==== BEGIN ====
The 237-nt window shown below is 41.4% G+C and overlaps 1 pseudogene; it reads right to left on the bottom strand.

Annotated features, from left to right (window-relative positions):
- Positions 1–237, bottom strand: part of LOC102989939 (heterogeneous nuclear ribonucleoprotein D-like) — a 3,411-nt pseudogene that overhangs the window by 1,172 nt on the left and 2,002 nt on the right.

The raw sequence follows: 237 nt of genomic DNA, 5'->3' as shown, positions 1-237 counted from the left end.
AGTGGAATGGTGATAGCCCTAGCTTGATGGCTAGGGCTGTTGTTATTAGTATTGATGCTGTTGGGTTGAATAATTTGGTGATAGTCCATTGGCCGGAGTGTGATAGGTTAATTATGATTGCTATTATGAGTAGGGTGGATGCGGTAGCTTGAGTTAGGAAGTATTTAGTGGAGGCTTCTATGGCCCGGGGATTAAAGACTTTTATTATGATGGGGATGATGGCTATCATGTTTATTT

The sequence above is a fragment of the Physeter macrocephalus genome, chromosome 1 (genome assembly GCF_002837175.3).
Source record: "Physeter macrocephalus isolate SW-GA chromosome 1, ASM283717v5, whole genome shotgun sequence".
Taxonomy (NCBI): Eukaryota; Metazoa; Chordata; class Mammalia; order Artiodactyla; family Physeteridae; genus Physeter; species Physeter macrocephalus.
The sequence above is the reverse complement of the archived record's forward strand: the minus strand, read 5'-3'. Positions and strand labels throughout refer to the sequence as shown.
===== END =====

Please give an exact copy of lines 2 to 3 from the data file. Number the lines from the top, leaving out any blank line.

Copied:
Annotated features, from left to right (window-relative positions):
- Positions 1–237, bottom strand: part of LOC102989939 (heterogeneous nuclear ribonucleoprotein D-like) — a 3,411-nt pseudogene that overhangs the window by 1,172 nt on the left and 2,002 nt on the right.